Your summer fun could affect next year's tax return

Jul 16, 2021

This article was first published by the IRS and has been reproduced with permission. Subscribe to IRS tax tips here.

It's summertime, and for many people, summertime means change. Whether it's a life change or a typical summer event, it could affect your income taxes. Here are a few common summertime activities and tips on how taxpayers should consider them during filing season.

Getting married

Newlyweds should report any name change to the Social Security Administration. They should also report an address change to the United States Postal Service, their employers, and the IRS. This will help make sure they receive documents and other items they will need to file their taxes. You should take some time to read up on the comparative advantages to filing your taxes jointly or separately so that you're prepared when tax time comes around.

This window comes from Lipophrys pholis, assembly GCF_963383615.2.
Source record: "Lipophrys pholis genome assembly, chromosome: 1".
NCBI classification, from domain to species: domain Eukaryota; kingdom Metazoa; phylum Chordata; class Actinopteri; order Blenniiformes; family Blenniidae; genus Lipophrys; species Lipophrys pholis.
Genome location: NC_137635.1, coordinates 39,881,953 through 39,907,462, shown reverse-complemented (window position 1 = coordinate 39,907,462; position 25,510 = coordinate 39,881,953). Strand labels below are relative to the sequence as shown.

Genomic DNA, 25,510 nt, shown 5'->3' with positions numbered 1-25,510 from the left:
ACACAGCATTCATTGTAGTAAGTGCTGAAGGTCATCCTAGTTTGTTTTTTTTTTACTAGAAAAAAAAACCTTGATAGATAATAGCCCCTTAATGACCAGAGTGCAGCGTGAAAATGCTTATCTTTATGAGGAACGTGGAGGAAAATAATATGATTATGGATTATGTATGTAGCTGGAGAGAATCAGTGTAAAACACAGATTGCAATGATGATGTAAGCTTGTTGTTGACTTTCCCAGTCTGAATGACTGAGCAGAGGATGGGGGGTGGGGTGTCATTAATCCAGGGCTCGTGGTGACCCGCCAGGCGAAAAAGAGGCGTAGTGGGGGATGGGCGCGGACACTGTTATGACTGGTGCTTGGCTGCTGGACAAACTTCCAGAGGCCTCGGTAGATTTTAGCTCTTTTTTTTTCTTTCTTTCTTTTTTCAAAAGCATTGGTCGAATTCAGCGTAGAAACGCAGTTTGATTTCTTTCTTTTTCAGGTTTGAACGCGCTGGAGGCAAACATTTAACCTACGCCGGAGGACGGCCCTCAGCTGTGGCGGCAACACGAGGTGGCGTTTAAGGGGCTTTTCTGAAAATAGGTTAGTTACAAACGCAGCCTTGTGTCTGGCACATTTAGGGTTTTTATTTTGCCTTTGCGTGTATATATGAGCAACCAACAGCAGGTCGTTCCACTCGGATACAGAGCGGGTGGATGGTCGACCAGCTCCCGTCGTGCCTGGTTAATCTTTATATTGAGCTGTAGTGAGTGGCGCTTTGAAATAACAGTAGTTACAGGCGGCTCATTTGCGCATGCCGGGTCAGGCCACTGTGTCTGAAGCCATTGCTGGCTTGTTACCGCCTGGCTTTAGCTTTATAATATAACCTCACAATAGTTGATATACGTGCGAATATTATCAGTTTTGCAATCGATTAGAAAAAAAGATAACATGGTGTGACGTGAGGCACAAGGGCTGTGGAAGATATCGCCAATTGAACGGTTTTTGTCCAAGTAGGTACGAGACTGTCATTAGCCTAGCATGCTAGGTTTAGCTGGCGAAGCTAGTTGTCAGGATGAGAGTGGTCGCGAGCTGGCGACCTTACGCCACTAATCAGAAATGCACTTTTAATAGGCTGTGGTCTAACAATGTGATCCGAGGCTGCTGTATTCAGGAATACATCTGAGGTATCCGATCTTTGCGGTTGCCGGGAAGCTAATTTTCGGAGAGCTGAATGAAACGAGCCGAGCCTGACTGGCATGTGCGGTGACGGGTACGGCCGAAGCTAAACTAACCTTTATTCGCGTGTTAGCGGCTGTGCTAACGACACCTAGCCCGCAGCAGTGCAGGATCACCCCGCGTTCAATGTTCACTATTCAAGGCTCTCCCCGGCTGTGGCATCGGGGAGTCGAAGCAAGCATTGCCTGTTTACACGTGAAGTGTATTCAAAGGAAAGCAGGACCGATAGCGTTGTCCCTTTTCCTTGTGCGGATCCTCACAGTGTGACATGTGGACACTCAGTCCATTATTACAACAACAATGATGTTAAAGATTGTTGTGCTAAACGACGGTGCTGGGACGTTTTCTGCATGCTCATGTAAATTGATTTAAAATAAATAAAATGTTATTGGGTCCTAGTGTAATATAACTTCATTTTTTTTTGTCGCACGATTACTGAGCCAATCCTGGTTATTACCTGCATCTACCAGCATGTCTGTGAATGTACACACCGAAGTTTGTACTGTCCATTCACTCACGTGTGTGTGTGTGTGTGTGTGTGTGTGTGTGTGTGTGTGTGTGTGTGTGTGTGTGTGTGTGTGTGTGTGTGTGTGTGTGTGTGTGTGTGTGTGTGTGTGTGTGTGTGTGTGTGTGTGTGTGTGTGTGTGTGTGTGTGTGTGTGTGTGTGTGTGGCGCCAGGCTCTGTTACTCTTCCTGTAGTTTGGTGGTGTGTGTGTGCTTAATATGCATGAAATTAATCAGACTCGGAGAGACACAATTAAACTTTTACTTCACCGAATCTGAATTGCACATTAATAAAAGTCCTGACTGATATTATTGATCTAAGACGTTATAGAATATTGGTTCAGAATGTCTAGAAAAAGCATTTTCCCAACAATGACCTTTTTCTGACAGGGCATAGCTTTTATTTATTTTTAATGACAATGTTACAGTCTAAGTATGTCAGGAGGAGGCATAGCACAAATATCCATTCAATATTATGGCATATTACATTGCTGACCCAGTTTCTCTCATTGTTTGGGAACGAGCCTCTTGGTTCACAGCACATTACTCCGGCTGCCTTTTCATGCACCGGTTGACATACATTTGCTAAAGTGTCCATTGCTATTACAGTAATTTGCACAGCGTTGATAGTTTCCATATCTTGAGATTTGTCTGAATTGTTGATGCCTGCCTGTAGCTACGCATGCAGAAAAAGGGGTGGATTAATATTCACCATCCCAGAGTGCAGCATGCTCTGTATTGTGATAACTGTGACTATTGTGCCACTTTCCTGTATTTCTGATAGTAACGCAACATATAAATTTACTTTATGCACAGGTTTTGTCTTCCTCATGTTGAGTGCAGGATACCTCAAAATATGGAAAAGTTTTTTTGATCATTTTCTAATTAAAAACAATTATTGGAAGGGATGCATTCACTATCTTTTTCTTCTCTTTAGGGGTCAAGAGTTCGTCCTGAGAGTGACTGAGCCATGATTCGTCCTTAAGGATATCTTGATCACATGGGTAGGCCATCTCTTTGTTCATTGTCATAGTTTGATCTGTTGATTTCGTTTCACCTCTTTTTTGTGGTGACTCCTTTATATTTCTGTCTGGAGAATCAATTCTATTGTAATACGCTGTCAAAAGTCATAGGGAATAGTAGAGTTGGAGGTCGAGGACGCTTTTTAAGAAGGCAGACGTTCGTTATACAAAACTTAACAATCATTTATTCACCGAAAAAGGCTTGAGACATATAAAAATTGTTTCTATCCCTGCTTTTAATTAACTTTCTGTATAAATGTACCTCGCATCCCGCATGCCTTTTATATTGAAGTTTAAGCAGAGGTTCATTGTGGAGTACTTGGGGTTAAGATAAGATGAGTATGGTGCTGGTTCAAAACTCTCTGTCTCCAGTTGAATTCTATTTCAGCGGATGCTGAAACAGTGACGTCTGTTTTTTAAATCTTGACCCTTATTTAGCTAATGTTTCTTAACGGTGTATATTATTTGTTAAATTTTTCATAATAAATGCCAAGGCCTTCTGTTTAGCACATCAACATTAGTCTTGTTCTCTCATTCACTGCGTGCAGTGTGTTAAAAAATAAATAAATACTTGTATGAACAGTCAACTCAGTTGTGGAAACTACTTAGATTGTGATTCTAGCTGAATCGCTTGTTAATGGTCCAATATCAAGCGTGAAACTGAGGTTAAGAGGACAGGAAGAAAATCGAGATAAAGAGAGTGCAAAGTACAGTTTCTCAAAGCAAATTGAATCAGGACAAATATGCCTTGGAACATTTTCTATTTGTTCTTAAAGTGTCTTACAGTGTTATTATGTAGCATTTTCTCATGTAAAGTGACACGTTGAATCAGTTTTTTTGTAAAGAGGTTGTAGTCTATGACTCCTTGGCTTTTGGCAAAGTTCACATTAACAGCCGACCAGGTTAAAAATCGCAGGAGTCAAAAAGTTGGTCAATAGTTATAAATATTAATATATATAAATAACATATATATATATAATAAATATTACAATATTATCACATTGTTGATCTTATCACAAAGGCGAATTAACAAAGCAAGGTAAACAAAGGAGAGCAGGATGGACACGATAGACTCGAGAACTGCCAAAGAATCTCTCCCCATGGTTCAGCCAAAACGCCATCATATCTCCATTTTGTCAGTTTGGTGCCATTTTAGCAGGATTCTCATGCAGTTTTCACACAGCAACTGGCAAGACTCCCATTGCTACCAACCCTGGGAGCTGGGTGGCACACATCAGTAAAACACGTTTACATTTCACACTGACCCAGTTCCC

Sending kids to summer day camp

Unlike overnight camps, the cost of summer day camp may count towards the child and dependent care credit.

Working part-time

While summertime and part-time workers may not earn enough to owe federal income tax, they should remember to file a return. They'll need to file early next year to get a refund for taxes withheld from their checks this year.

Gig economy work

If you're dipping your toe into app-based gig work to boost your income over the summer (such as ride sharing, delivery services and other activities), you are encouraged to visit the Gig Economy Tax Center at IRS.gov to learn more about how participating in the sharing economy can affect their taxes.

And if you're selling items at craft fairs or farmers' markets, accepting payment via Paypal, Venmo, or other peer-to-peer services, make sure you're aware of the new regulations about reporting this income on your taxes.